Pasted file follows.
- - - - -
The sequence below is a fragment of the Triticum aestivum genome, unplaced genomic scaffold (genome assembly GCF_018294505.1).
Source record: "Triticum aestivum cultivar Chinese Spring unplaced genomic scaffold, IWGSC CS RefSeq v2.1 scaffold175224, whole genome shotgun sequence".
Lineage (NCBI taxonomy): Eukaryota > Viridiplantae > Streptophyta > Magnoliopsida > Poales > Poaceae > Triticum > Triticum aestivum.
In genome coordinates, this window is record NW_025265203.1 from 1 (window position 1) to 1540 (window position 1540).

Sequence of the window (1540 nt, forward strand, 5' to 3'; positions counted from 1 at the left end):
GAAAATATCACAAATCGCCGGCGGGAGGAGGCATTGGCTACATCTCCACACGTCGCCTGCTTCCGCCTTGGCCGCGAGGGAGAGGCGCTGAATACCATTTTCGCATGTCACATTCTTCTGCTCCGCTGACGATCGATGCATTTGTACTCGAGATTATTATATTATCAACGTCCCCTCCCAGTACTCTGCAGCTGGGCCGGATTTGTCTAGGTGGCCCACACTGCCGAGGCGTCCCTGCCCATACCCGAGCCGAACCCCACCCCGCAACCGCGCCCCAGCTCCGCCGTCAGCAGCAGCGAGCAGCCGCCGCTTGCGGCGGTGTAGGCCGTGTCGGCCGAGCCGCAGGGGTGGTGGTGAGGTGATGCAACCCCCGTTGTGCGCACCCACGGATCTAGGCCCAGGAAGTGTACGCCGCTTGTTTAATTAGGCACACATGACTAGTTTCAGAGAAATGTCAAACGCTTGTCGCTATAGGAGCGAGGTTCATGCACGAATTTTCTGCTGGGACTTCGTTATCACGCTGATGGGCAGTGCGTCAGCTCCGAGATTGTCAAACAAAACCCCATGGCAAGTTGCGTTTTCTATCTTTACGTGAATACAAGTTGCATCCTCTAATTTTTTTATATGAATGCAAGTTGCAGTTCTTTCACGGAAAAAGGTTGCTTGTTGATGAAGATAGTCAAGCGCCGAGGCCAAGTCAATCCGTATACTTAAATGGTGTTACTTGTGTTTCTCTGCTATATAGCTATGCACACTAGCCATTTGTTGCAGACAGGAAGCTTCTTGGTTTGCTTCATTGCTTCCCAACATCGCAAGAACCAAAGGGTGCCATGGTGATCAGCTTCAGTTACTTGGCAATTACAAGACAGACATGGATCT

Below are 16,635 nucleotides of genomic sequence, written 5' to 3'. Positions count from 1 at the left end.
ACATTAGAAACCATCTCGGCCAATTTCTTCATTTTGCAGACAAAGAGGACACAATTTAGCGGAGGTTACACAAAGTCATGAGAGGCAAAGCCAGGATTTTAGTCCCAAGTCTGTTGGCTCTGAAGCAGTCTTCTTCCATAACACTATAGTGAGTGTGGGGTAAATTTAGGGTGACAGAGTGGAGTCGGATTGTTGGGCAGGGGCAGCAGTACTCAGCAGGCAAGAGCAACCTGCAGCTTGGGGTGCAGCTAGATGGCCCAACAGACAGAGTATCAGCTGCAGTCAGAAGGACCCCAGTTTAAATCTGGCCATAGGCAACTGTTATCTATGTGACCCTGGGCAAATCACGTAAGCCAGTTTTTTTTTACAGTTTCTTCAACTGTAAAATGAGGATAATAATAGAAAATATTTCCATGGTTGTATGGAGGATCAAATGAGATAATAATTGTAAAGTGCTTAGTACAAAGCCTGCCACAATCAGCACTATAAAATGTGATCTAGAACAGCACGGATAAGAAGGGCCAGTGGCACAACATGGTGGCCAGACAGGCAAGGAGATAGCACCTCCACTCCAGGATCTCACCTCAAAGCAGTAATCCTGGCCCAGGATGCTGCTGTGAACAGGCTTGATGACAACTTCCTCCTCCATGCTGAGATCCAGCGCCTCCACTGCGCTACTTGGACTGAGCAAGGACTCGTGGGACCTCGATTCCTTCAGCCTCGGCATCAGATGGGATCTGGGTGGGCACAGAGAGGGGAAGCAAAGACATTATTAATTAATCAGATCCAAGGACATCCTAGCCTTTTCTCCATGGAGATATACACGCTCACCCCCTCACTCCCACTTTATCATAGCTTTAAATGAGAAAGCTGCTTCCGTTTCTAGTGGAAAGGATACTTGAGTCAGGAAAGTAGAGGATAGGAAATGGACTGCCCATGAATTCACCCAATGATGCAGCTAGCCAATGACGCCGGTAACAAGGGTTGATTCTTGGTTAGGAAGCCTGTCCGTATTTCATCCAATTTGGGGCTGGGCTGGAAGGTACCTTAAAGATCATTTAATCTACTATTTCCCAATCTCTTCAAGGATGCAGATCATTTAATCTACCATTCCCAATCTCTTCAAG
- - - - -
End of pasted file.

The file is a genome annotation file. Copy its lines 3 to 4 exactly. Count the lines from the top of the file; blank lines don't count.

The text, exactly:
Lineage (NCBI taxonomy): Eukaryota > Viridiplantae > Streptophyta > Magnoliopsida > Poales > Poaceae > Triticum > Triticum aestivum.
In genome coordinates, this window is record NW_025265203.1 from 1 (window position 1) to 1540 (window position 1540).